Perhaps you would post proof of your claim that the formula t' = t(1 - v<sup>2</sup>/c<sup>2</sup>)<sup>1/2</sup> was Einstien's work.

    While you are at it then you might perhaps give us a plausiable explanation why Einstien would yield credit to Lorentz by referring to the formula as Lorentz Transformation in Mutatis Mutandis.
     
    Last edited: Dec 3, 2004
  8. James R Just this guy, you know? Staff Member

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    No it doesn't.

    No "absolute" reference frame is required by GPS. Can you cite any articles which claim that GPS requires an absolute frame?

    Yes it does.
     
  9. MacM Registered Senior Member

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    1 - GPS will not work if given referance frames as between clocks. Which has been the referance frame in the bulk of discussions in these threads.

    2 - You are technically correct in that they tread lightly in describing their referance frame and to not draw attention to the fact of what they are doing and why, except discussion about the frame creating synchronization to the equivelent of an "imaginary clock" at the earth's axis.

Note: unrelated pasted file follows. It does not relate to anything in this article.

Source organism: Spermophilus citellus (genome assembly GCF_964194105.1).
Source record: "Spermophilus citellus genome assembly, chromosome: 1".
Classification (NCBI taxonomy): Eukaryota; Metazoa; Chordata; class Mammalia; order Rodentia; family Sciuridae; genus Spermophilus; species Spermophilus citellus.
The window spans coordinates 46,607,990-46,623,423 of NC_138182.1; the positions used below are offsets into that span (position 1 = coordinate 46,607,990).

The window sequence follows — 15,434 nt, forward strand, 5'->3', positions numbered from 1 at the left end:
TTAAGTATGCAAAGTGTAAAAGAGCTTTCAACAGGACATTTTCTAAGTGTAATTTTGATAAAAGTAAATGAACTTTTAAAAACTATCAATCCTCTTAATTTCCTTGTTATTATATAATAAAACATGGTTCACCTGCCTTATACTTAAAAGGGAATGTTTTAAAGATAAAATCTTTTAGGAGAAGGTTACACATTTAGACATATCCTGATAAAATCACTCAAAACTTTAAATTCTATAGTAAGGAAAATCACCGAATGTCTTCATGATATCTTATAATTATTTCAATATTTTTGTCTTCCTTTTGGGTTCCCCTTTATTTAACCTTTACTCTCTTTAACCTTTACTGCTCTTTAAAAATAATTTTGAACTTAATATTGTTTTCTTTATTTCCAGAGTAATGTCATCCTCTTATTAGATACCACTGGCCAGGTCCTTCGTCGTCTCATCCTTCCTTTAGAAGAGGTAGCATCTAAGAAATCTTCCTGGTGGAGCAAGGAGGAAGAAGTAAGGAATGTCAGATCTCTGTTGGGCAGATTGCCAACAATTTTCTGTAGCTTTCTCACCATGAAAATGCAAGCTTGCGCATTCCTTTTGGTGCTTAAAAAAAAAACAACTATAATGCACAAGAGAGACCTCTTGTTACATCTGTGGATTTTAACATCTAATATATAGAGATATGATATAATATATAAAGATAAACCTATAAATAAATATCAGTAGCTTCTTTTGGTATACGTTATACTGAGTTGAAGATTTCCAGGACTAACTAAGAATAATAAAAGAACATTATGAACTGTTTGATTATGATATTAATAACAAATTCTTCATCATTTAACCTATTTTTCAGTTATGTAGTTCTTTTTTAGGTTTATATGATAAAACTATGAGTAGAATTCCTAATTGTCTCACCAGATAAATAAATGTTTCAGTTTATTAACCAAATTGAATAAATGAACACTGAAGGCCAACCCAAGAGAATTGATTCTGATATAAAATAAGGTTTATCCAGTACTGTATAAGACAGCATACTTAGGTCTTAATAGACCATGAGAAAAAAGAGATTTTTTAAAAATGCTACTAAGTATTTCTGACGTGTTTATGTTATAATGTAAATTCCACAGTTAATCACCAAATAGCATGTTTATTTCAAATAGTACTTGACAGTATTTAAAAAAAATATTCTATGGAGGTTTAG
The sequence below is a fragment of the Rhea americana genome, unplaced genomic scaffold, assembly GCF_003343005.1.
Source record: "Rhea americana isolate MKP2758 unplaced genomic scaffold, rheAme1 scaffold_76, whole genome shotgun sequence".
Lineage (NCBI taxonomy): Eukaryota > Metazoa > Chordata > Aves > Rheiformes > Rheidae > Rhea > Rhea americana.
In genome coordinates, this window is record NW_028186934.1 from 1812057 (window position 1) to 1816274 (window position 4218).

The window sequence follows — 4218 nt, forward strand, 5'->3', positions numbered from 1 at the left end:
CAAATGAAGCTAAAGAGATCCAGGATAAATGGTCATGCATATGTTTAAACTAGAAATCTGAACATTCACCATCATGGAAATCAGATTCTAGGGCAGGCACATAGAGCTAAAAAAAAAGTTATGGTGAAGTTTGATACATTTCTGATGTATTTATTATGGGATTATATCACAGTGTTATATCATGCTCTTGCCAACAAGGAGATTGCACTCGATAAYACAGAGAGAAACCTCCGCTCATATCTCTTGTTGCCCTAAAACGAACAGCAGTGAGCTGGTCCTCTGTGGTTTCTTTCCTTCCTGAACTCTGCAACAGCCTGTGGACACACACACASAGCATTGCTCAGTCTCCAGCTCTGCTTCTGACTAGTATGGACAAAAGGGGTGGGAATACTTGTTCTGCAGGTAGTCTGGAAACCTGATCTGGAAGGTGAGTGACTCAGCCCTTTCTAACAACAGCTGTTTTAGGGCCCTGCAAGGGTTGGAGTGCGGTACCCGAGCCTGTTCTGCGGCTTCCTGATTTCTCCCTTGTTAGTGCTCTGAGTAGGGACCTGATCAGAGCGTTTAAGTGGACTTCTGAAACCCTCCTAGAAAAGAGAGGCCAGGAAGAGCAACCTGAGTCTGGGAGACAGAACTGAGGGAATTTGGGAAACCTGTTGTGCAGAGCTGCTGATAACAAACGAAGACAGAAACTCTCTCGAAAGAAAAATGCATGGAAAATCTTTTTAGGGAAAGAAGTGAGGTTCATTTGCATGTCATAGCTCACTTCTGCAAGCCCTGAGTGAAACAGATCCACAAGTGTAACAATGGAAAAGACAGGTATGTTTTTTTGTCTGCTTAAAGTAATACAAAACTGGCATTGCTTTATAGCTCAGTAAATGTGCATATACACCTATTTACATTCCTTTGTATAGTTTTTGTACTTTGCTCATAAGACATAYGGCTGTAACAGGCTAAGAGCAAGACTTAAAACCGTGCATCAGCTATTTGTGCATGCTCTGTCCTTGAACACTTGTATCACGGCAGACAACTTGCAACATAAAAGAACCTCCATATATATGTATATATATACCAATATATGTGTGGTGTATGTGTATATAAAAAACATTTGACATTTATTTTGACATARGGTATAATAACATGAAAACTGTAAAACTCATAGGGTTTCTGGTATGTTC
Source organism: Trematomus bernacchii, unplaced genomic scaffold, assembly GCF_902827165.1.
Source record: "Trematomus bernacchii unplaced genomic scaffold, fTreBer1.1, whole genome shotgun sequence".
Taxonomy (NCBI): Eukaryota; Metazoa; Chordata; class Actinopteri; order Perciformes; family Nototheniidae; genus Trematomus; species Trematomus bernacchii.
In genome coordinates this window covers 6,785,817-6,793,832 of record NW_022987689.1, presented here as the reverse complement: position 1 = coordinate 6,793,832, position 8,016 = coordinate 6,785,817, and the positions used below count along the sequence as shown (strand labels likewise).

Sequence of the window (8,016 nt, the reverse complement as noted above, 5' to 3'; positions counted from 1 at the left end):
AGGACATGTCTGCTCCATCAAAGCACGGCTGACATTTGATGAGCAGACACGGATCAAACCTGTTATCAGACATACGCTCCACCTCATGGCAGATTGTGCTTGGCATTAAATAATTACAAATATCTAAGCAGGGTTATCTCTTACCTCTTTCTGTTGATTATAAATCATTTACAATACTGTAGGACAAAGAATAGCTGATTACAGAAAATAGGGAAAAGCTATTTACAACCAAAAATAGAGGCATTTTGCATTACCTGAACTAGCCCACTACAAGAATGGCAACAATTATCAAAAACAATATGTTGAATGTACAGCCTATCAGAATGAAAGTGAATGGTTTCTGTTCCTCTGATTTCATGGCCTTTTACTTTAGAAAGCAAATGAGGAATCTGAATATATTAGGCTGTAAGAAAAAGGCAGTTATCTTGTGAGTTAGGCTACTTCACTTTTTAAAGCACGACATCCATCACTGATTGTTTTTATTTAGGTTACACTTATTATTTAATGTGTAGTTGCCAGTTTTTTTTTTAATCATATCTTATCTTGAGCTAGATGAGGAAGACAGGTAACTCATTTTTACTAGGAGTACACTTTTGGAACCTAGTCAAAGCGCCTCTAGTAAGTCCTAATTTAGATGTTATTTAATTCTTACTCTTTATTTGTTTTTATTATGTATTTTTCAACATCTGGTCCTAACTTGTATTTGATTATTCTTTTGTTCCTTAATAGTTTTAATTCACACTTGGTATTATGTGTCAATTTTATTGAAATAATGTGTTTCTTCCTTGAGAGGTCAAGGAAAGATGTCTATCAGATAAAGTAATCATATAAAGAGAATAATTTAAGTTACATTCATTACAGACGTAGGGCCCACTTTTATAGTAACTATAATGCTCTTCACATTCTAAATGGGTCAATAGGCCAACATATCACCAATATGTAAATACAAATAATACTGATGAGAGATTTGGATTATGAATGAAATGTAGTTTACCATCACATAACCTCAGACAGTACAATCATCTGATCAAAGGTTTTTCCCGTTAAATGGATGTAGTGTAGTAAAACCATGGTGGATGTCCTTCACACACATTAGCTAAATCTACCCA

But that doesn't alter the reality of the issue which is that they have selected a referance frame which does not include relative motion along the line of sight between the orbiting clock and their synchronized clocks.

    It is "Defacto" that GPS does not use the SR relationship of relative velocity between clocks. Deliberate omission of discussing that fact is to not upset the apple cart and to allow you and others to take advantage of the GPS success claiming it as a further proof of Relativity.
     
    Last edited: Dec 3, 2004
  10. James R Just this guy, you know? Staff Member

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    What do you mean by a "between clocks" reference frame?

    Regardless, you are wrong. GPS will work in any frame, though your calculations may have to compensate for the frame change.

    On the contrary, some of the articles we've looked at explain exactly why the particular frame is chosen. It makes things easier. That's why. No other reason.

    I can't decipher this sufficiently to comment.